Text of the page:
Saying affordable housing projects already submitted to Planning & Zoning wouldn’t be affected by the outcome of the case, lawyers representing the town last week objected to the developer’s attempt to be named as co-defendant in a lawsuit versus the state.
The town in December sued the Connecticut Department of Housing, appealing the state’s decision last fall to deny the town’s application for a “moratorium,” or four years of relief from the state statute that facilitated the affordable housing applications. In June, the town sued again, objecting to a “declaratory ruling” from the state agency that bolstered its earlier denial.
A state Superior Court judge in July dismissed the first complaint for reasons of “subject matter jurisdiction.” The second one is still active. Last month, attorneys representing developer Arnold Karp filed a motion for four property ownership entities—namely, 751 Weed Street LLC, W.E. Partners, LLC, 51 Main Street, LLC and Hill Street-72 LLC—to become co-defendants in active lawsuit.
Under the state law known by its statute number, 8-30g, in towns where less than 10% of all housing stock qualifies as affordable (New Canaan is at 2.94%), developers who propose projects where a certain number of units are set aside to rent at affordable rates may appeal to the state after a local P&Z Commission denies their applications. New Canaan since its last moratorium lapsed in July 2021 has received three such applications, at Weed and Elm Streets (120 units), Main Street (20 units) and Hill Street (93 units). P&Z denied all of them. Those applications are now under appeal in state Superior Court. (Attorneys for the town have said in the past that it’s a “tough burden” for a municipality to win such cases.)
In their motion to intervene, Karp’s attorneys argued that the town “could seek to impose a granted moratorium at some future proceeding as to the Section 8-30g application, such as a remand from the court system,” making the developer a “necessary and indispensable party” to the appeal. In other words, the 8-30g applicant in New Canaan argued that the town could seek to dismiss the new affordable housing projects under a retroactively applied moratorium.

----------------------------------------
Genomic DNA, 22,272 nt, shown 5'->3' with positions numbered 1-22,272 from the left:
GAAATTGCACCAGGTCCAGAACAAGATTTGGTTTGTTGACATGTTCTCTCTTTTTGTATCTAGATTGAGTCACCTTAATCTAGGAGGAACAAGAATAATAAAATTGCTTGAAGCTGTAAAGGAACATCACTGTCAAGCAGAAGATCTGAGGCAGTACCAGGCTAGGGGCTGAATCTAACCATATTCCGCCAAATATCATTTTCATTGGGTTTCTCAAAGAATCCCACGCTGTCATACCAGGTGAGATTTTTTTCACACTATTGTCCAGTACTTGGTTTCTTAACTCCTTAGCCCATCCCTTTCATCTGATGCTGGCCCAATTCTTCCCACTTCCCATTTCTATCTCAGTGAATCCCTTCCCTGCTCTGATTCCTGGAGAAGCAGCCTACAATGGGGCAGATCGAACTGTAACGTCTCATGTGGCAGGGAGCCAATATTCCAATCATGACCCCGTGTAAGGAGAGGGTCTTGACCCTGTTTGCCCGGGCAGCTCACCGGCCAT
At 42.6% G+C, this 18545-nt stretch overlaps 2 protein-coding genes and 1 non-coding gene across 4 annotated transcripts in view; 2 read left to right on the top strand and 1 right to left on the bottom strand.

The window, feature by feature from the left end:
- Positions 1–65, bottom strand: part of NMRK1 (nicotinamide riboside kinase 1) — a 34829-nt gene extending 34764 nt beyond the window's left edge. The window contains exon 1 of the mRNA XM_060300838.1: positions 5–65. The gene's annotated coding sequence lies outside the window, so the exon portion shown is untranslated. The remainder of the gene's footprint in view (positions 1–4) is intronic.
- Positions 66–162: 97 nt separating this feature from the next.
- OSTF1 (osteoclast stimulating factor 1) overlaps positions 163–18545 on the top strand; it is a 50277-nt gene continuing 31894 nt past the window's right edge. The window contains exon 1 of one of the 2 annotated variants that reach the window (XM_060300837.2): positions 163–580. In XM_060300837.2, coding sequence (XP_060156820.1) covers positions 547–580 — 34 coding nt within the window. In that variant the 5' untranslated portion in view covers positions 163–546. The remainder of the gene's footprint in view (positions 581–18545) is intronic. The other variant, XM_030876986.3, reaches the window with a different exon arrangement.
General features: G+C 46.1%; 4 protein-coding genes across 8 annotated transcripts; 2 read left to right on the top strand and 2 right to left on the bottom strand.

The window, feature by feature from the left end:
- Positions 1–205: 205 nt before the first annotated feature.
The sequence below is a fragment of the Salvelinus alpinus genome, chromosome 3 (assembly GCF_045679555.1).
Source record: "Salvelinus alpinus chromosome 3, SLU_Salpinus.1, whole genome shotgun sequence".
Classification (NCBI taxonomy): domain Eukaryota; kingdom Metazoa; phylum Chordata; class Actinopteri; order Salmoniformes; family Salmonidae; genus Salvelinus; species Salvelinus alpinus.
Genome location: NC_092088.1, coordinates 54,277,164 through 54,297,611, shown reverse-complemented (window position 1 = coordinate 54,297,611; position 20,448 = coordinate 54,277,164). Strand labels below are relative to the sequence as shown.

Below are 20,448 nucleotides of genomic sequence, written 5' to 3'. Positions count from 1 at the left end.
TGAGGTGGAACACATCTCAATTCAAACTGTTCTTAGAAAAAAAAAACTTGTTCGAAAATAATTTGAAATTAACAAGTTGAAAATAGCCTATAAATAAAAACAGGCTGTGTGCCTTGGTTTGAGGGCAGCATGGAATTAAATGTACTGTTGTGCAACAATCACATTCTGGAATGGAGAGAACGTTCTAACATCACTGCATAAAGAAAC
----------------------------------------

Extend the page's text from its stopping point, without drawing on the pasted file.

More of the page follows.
Yet in an objection filed Sept. 15 on behalf of the town, attorney Nicholas R. Bamonte of Westport-based Berchem Moses PC argued that “those applications and appeals will remain wholly unaffected by the outcome of this appeal … even if the disposition of this appeal results in the retroactive issuance of the Certificate/Moratorium as of that date, the Intervening Movants still would not be subject to the moratorium.”
Again, referring to the three 8-30g applications, Bamonte writes in the objection, “Those applications are grandfathered and cannot be affected by the potential issuance of a moratorium as a result of this appeal. There is no scenario under which the Intervening Movants would be prejudiced. Moreover, the fact that the Intervening Movants have denied applications and pending appeals does not automatically place them into a class that now has cause to intervene; rather, because those applications are grandfathered from a moratorium, the Intervening Movants are no different than any other property owner in Town.”
Meanwhile, as the courts work through the various appeals, things are heating up in New Canaan.
A neighbor of the project planned for Weed and Elm Streets was arrested by warrant Sept. 6 and charged with disorderly conduct after getting physical with the developer’s team as they walked a legal sewer easement adjacent to 751 Weed St.
And the town is close to appointing a new Affordable Housing Committee. During Tuesday’s Board of Selectmen meeting, Selectman Kathleen Corbet noted that two weeks prior, First Selectman Kevin Moynihan had “said ‘no more candidates’ ” for the Committee.
Yet “we did actually have one,” Corbet said.
The candidates for the Committee are “all great,” Corbet said.
“I’ve interviewed everybody who has raised their hand and I know colleagues have as well,” she said.
There are “very interested and qualified candidates,” Corbet added.
“Just from a timing perspective, just so that everybody is aware in terms of transparency, there are nine open seats,” she said. “There’s no such thing as ‘these are R seats or D seats or U seats,’ they’re all open and the ordinance does state that no more than five individuals can be of any one individual party. So we’re getting close.”
The nine-member Committee will include five members of the general public as well as representatives from the Town Council, Board of Finance, P&Z and Housing Authority. They’re all expected to be appointed by the selectmen during their Oct. 3 meeting, Corbet said.